Good is an adjective easily attached to Bill Shively and his roles as friend, teacher, writer.  He was, to borrow a term from younger generations, authentic.  As of the night of September 28, 2014, our planet is down a good human being. 

Monday, September 8, 2014

When the site most closely resembles a laundromat bulletin board, my work is done

The effects of a far-distant hurricane brings summer in this locale to a hot and muggy conclusion. The season was a busy one for me; my timesheet is much of this blog.  Several projects were successfully completed, several others were started and at this writing are in various stages of progress.  My web site seems perpetually under construction (like certain segments of the US interstate highway system); one of those areas is the newly titled Screening Room, a space for links to artists, photographers, videographers, musicians, and writers who I like---all just a click away.  I recently added two links:  SoCal Salty, which is a site about (mostly Southern California) fishing, and the other is by world political journalist Andre Vltchek.  I don’t fish, and I don’t like to eat fish, but I’m hooked on good writing and the writing on this site, by John Sarmiento, aka SoCal Salty, is very good. Andre Vltchek caught my crypto-Luddite attention through an article about the prevalence and sovereignty of smart phones and digital technology in Southeast Asia.  He writes of the “gadgets” as having “fully overwhelmed” Southeast Asian culture.  He says the digital world has turned Southeast Asia “totally infantile.” And he concludes his observation: “What a joy for corporations, elites, military and the West, to manufacture and then control such societies!”  Does this “infantilization” in Southeast Asia remind us of anywhere else? 

Wednesday, September 3, 2014

While listening to Brahms' Symphony No. 4

“In my best moments I think ‘Life has passed me by’ and I am content.” 
                                                                        ---Agnes Martin

Saturday, August 30, 2014

The Red Shorts Diary

Happy Labor Day Weekend in the USA.  Check out the website and you'll see the re-worked Shaking Up The Whole Game has dropped.  The spirit and place of the book is perfectly captured in the cover (designed by Amber Wallace)  I was on my way, going somewhere, not sure where, frenetic and tumbling, and this book rolled me closer to it.  The dedication from the original was a pleasure to carry over to the e-version, as were the old skool poems featuring friends Neil and Peggy, and Bill and Anna.  This was a transition piece, presaging what was to come.  
There is a double jeopardy in poetry: it is the most “serious” of art forms, many of its practitioners almost supernaturally sensitive and deep (residue from the Romantic period:  all poets are geniuses, all geniuses are tormented, all poets are tormented).  Well, I graduated from the Dick Shawn school of poetry.  I didn’t seek out the form, I happened upon it, and laughed at my own audacity.  I’m still laughing, and still writing--a red shorts minimalist with show business in my blood.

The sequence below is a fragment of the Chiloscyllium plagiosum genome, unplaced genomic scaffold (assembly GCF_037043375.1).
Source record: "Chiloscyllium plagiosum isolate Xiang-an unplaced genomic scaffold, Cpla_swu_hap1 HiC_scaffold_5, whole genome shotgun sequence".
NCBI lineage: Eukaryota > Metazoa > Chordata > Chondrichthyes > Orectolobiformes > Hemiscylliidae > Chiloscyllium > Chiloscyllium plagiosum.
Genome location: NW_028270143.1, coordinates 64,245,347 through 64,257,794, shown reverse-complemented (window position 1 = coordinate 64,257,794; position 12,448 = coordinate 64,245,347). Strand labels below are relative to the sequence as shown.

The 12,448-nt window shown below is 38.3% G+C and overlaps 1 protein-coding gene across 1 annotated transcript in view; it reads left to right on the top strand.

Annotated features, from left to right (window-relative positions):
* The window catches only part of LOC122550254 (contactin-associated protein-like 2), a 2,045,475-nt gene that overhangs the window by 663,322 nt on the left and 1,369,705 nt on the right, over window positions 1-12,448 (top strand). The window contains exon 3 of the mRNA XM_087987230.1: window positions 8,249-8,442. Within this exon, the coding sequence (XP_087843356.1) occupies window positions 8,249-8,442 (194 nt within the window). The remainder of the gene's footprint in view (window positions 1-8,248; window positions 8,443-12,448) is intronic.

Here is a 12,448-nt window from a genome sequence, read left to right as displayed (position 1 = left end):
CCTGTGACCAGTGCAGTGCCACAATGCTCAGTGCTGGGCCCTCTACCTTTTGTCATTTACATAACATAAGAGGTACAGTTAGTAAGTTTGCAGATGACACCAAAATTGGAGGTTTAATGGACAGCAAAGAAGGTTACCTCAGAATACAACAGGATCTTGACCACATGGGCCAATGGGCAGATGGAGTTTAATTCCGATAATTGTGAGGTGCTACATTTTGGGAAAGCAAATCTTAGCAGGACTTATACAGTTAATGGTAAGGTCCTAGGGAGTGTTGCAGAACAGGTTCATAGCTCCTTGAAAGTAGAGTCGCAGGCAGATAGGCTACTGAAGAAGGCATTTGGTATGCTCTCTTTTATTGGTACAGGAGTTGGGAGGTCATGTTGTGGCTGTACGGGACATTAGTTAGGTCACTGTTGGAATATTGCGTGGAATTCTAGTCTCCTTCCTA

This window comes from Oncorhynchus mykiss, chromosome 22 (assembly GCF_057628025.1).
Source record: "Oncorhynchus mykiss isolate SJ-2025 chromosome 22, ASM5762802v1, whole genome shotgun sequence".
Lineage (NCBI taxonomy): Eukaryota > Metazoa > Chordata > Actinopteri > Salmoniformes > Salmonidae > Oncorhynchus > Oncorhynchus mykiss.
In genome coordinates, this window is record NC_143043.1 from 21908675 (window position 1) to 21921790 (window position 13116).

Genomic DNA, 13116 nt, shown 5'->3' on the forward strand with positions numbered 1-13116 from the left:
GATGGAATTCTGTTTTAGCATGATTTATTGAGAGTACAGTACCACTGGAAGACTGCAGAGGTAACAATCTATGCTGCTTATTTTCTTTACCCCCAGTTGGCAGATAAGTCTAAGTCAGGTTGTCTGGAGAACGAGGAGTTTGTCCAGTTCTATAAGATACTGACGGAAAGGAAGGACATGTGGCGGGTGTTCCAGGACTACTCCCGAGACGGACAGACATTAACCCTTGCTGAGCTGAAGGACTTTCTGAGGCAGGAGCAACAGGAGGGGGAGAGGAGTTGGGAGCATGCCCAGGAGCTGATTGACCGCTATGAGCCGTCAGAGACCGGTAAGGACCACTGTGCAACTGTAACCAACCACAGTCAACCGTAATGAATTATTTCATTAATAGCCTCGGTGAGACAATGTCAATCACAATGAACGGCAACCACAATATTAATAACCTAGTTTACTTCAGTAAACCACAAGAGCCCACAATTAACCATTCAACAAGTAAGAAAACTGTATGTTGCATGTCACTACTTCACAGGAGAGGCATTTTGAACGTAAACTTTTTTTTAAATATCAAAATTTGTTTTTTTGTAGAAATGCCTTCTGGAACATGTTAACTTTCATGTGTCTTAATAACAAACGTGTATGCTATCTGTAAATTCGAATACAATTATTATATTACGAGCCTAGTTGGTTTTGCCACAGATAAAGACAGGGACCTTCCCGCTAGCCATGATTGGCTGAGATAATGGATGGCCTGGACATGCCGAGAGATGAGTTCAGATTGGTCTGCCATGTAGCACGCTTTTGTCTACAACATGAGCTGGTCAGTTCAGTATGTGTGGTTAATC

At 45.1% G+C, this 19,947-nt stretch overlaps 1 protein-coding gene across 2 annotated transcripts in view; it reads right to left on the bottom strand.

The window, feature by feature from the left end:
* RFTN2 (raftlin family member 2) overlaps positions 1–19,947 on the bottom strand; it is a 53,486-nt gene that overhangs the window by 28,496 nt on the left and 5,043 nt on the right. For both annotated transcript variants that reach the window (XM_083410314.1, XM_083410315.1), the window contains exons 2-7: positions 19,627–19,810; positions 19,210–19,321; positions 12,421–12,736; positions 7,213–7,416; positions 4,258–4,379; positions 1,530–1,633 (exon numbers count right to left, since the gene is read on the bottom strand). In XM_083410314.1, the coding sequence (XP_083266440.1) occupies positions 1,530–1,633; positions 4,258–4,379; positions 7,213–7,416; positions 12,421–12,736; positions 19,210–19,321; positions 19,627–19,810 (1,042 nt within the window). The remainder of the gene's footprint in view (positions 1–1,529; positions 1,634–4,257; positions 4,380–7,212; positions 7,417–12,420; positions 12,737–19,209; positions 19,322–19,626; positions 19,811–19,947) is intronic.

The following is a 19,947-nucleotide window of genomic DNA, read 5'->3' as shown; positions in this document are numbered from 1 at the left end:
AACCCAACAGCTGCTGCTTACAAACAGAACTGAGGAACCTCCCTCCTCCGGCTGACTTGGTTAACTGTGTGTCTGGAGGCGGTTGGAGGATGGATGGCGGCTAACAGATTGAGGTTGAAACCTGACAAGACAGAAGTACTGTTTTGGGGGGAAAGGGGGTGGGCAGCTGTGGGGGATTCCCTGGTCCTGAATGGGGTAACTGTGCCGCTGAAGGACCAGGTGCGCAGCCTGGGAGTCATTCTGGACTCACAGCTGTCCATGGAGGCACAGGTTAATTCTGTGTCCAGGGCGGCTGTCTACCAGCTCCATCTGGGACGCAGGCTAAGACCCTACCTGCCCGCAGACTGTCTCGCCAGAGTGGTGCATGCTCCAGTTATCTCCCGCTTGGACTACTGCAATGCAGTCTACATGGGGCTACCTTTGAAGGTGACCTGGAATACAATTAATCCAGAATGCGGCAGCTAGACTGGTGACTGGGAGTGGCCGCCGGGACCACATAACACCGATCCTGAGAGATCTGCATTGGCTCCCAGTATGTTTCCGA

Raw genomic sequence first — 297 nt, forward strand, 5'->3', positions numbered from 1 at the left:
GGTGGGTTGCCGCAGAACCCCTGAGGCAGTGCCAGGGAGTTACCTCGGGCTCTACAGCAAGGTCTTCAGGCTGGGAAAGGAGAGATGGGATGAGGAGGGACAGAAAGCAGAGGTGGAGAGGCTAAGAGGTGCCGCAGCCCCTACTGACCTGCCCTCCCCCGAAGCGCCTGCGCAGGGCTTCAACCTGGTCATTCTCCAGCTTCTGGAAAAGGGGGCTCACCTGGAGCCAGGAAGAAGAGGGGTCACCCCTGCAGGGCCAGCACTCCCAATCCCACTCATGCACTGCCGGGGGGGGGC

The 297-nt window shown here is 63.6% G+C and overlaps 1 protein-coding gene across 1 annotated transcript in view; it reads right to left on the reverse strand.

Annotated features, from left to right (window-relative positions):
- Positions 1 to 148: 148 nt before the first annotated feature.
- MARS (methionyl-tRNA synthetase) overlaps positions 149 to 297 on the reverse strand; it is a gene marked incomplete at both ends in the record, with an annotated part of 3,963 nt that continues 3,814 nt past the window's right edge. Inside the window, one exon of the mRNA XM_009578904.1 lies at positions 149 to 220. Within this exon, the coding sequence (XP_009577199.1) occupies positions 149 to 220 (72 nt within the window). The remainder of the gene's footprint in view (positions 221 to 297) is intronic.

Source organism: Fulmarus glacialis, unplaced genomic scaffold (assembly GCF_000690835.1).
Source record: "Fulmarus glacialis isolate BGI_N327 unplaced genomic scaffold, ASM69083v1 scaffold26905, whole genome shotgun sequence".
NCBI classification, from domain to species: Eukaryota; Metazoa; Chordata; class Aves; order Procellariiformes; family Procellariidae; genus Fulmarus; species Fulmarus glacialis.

Sunday, August 24, 2014

Booty Battle

COMING SOON!  A bonus edition of Shaking Up The Whole Game, which was released as a physical book in 2008, is about to drop, and will be available two ways: as a free pdf on my website, and as a Kindle e-book selling for 99 cents on Amazon. Part of the bonus edition is the spawn of the original Shaking Up The Whole Game, and other parts are substantially carried over from the physical book---the old skool writing I was transitioning out of.  I didn’t notice it at the time, but my style was evolving even as I was writing the book; today, six years later, I can see I had no idea how much shaking was actually going on, like a booty battle between dance hall queens.

Tuesday, August 19, 2014

Early Morning Writings

The title of this post is also the title of the poem from which have been lifted the stanzas below.  (The poem is from a collection, The Happy Birthday of Death, by Gregory Corso.)  Not representative of Corso's style, the excerpts, numbered 5 and 6 in the poem,  nonetheless caught my attention.


The taxi stops at the 42nd Street library
---I don't understand


Two men look into each others eyes
---one shoe is missing

Tuesday, August 12, 2014

Say What?

How to describe “my” style?  Not tweet, not meme, not text message.  Somewhere I read a poet’s work described as “epigrammatic and compressed” I like that.  Somewhere else, somebody else, “conceptual, minimalist.” 

Craig Dworkin wrote about Kenneth Goldsmith's “phatic back-channel fillers and voiced pauses that punctuate messages (all the ums and ahs and uh-huhs)” and Christian Bok described a robot’s poetry as “syntactically orthodox, but semantically aberrant.”  I go there sometimes, too.  

In fact, Christian Bok was reviewing something called RACTER, an automated algorithm that “gives voice to its own electric delirium.” The robot’s poem quoted below is hard to beat, robot or human being: 

“This dissertation will show that the love
of a man and a woman is not the love
of steak and lettuce.” 

So is this one: 

“A tree or shrub can grow and bloom.